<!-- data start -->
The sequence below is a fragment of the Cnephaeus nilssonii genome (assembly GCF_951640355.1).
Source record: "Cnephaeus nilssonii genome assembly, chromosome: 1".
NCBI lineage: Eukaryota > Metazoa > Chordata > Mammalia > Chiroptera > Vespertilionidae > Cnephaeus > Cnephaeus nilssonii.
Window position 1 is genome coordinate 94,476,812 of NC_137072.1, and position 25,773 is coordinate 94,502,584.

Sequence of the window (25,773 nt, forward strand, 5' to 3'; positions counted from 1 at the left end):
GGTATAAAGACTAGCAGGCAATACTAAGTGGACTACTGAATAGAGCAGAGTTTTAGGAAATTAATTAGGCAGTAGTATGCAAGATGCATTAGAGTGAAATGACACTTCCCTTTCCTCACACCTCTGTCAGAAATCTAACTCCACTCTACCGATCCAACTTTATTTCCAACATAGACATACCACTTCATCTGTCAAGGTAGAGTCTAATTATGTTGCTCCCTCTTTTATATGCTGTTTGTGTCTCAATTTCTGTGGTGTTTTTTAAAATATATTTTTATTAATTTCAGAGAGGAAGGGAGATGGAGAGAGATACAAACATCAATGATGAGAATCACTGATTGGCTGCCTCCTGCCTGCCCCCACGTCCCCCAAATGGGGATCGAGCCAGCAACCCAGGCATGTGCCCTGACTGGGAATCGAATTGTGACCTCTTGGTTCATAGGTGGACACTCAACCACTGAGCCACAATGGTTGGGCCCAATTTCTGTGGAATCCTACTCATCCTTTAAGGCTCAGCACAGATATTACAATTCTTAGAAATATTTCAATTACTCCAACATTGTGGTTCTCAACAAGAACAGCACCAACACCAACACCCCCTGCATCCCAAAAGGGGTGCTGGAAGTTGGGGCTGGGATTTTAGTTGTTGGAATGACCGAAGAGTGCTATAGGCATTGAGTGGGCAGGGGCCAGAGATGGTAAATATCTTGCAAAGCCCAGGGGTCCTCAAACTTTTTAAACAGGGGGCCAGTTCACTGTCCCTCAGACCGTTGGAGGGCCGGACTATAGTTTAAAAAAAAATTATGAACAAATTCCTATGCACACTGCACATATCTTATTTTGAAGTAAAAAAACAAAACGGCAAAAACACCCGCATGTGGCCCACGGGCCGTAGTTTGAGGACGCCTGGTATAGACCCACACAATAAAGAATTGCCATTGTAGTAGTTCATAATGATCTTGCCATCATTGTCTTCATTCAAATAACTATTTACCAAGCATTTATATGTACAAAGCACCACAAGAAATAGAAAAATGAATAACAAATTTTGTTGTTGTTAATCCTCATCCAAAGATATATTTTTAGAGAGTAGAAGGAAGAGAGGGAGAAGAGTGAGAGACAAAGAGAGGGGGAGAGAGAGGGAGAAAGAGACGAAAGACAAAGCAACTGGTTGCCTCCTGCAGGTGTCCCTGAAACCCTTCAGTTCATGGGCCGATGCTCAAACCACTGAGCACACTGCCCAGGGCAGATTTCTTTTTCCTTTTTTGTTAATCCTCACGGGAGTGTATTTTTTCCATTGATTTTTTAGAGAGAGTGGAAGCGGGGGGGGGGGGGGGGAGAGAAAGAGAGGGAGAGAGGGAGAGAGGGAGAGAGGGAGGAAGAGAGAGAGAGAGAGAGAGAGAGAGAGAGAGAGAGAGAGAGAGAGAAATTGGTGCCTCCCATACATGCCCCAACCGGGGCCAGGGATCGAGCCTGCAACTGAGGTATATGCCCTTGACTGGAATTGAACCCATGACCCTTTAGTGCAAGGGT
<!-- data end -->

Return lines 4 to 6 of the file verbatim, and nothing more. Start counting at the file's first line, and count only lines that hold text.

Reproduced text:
Window position 1 is genome coordinate 94,476,812 of NC_137072.1, and position 25,773 is coordinate 94,502,584.

Sequence of the window (25,773 nt, forward strand, 5' to 3'; positions counted from 1 at the left end):
GGTATAAAGACTAGCAGGCAATACTAAGTGGACTACTGAATAGAGCAGAGTTTTAGGAAATTAATTAGGCAGTAGTATGCAAGATGCATTAGAGTGAAATGACACTTCCCTTTCCTCACACCTCTGTCAGAAATCTAACTCCACTCTACCGATCCAACTTTATTTCCAACATAGACATACCACTTCATCTGTCAAGGTAGAGTCTAATTATGTTGCTCCCTCTTTTATATGCTGTTTGTGTCTCAATTTCTGTGGTGTTTTTTAAAATATATTTTTATTAATTTCAGAGAGGAAGGGAGATGGAGAGAGATACAAACATCAATGATGAGAATCACTGATTGGCTGCCTCCTGCCTGCCCCCACGTCCCCCAAATGGGGATCGAGCCAGCAACCCAGGCATGTGCCCTGACTGGGAATCGAATTGTGACCTCTTGGTTCATAGGTGGACACTCAACCACTGAGCCACAATGGTTGGGCCCAATTTCTGTGGAATCCTACTCATCCTTTAAGGCTCAGCACAGATATTACAATTCTTAGAAATATTTCAATTACTCCAACATTGTGGTTCTCAACAAGAACAGCACCAACACCAACACCCCCTGCATCCCAAAAGGGGTGCTGGAAGTTGGGGCTGGGATTTTAGTTGTTGGAATGACCGAAGAGTGCTATAGGCATTGAGTGGGCAGGGGCCAGAGATGGTAAATATCTTGCAAAGCCCAGGGGTCCTCAAACTTTTTAAACAGGGGGCCAGTTCACTGTCCCTCAGACCGTTGGAGGGCCGGACTATAGTTTAAAAAAAAATTATGAACAAATTCCTATGCACACTGCACATATCTTATTTTGAAGTAAAAAAACAAAACGGCAAAAACACCCGCATGTGGCCCACGGGCCGTAGTTTGAGGACGCCTGGTATAGACCCACACAATAAAGAATTGCCATTGTAGTAGTTCATAATGATCTTGCCATCATTGTCTTCATTCAAATAACTATTTACCAAGCATTTATATGTACAAAGCACCACAAGAAATAGAAAAATGAATAACAAATTTTGTTGTTGTTAATCCTCATCCAAAGATATATTTTTAGAGAGTAGAAGGAAGAGAGGGAGAAGAGTGAGAGACAAAGAGAGGGGGAGAGAGAGGGAGAAAGAGACGAAAGACAAAGCAACTGGTTGCCTCCTGCAGGTGTCCCTGAAACCCTTCAGTTCATGGGCCGATGCTCAAACCACTGAGCACACTGCCCAGGGCAGATTTCTTTTTCCTTTTTTGTTAATCCTCACGGGAGTGTATTTTTTCCATTGATTTTTTAGAGAGAGTGGAAGCGGGGGGGGGGGGGGGGAGAGAAAGAGAGGGAGAGAGGGAGAGAGGGAGAGAGGGAGGAAGAGAGAGAGAGAGAGAGAGAGAGAGAGAGAGAGAGAGAGAGAGAGAAATTGGTGCCTCCCATACATGCCCCAACCGGGGCCAGGGATCGAGCCTGCAACTGAGGTATATGCCCTTGACTGGAATTGAACCCATGACCCTTTAGTGCAAGGGT